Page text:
At least we’re not in Detroit

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Stuart Elliott
This is a year that many in New York City real estate would like to forget ever happened. It began with business as we knew it seeming to cease entirely, with the deals disappearing and the fat checks for brokers along with them. A year when one had to figure out how much was saved up from the good times, and how long it would last (even if things improved later in the year).

We’ve looked at New York City’s bottom-scraping records and lowlights in “Time to define 2009” and “New York gets crushed in year of record lows,” but some context is helpful, if only to make us feel better: While New York tanked, some other markets experienced catastrophe.

Take Detroit.

Last month, Detroit’s Silverdome stadium, which was the biggest stadium in the National Football League when it was built for $55 million in the 1970s, sold for $583,000, or the price of a one-bedroom apartment in Manhattan.

Homes, meanwhile, can be purchased in Detroit these days for as low as $7,500, or about the same price as in the years following World War II.

And the amount of vacant land in Detroit right now equals the entire footprint of Boston, as appraiser Jonathan Miller recently noted on his blog, Matrix.

Buyers are few and far between in Detroit. A little over a month ago, about 9,000 Detroit properties — mostly abandoned or derelict — were auctioned off with opening bids starting at $500, meaning one could buy a home for the price of a laptop computer (making $7,500 for a regular resale home seem expensive). Only 20 percent of these properties received bids.

Or take Miami.

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In the past year, there have been news stories about squatters taking up residence in near-vacant condo high-rises downtown. Meanwhile, in an arguably noble yet still illegal attempt to fix a social problem, community activists have broken into vacant foreclosed homes and set up homeless families there.

And some buildings have just remained empty. In the city of Sunrise, near Miami, for example, a 26-story high-rise with nearly 400 units, named Tao, had zero residents this summer after opening, according to reports. It’s for this reason that one company in South Florida now offers to wrap unfinished construction projects in plastic — so they can be put on hold and resumed later.

Not that building would likely be resumed soon, with one recent report by mortgage insurer PMI estimating the likelihood of further price declines in Miami at 99 percent, and financial analysis firm Fiserv predicting prices will drop another 30 percent there.

One in four Florida homeowners is now late on a mortgage or in foreclosure. Buying a home for five figures, which seemed a far-fetched notion, is a reality these days. The median price of a Miami-Dade condo is now $138,000, and in neighboring Broward County it’s a mere $83,000, one-tenth the median price of a Manhattan apartment.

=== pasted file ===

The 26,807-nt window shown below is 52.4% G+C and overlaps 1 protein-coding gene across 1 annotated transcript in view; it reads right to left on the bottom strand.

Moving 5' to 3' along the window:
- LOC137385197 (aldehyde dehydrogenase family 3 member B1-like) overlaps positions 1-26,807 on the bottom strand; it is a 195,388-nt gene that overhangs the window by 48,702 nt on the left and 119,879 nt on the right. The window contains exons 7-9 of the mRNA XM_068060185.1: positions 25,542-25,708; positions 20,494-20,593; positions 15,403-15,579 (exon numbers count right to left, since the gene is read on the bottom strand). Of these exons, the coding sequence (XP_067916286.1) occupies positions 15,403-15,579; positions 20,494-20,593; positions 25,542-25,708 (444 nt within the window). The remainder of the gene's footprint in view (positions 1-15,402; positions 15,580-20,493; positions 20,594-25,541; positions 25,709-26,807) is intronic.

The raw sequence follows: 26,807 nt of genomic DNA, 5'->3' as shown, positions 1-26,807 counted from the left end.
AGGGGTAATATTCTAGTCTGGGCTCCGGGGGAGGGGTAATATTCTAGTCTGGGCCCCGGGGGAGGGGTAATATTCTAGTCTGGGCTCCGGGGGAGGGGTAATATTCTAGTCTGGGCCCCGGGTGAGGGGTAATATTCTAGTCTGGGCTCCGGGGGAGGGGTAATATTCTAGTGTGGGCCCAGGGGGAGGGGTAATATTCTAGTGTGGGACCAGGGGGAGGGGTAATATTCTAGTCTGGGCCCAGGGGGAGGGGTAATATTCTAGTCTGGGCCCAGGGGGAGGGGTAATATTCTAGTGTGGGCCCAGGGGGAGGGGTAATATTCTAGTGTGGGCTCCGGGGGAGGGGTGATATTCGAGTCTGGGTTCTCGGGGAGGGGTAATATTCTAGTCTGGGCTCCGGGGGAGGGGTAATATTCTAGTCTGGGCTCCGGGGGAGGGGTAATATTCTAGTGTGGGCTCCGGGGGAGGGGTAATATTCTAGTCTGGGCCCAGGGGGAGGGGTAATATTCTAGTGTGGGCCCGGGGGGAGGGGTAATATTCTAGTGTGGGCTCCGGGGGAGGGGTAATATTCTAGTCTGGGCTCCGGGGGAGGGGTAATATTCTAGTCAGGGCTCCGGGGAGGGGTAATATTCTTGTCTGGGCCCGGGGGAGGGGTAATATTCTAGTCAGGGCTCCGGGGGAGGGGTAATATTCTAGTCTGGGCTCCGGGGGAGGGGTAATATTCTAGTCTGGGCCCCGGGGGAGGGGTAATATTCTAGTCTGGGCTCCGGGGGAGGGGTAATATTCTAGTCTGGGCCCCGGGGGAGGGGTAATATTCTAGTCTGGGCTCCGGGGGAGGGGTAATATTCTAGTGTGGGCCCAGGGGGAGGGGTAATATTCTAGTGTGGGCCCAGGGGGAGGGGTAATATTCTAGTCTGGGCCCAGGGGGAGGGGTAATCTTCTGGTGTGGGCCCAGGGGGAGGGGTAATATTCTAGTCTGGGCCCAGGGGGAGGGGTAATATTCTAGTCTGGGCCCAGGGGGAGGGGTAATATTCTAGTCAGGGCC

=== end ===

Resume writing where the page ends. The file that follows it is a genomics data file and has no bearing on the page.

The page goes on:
There are other markets that make New York City seem like it’s doing pretty well. In Las Vegas, there is the bankrupt $3 billion Fontainebleau hotel resort, one of the biggest development projects in the U.S., whose unfinished 63-story shell is being used by firefighters for training. Husks of unfinished projects line the Strip, in a city with the highest foreclosure rate of any large city in the country, according to a recent study.

Of course, New York has its problems, even if they are smaller in comparison. In a cover package this month on buyers trying to bail out of new development condo deals, reporter Sarah Ryley examines buildings that have seen the most buyers trying to back out of their contracts after their homes dropped in value. Many millions are at stake in the battle between developers and buyers, and some interesting court cases lie ahead that will determine how this drama plays out.

Where the New York City market will go next is anyone’s guess. But reporter Candace Taylor nails down some of the seismic shifts that will take place in the residential brokerage world in 2010 in her package on “Game Changers.” They include the likelihood of a true Multiple Listing Service for Manhattan being established soon (there is already an MLS in nearly every other market in the country) and how old-school co-op brokers are gaining greater prominence, while flashy condo brokers who gained power during the boom have fallen by the wayside. The stories are definitely worth a close read.

Finally, a bit of housekeeping. Our publisher, Amir Korangy, tells me that next month the price of an annual subscription will be $95. Unlike home values in Detroit or Miami, the price is going up, but I’d like to think it’s still a bargain for the wealth of information in our pages each month.

Enjoy the issue.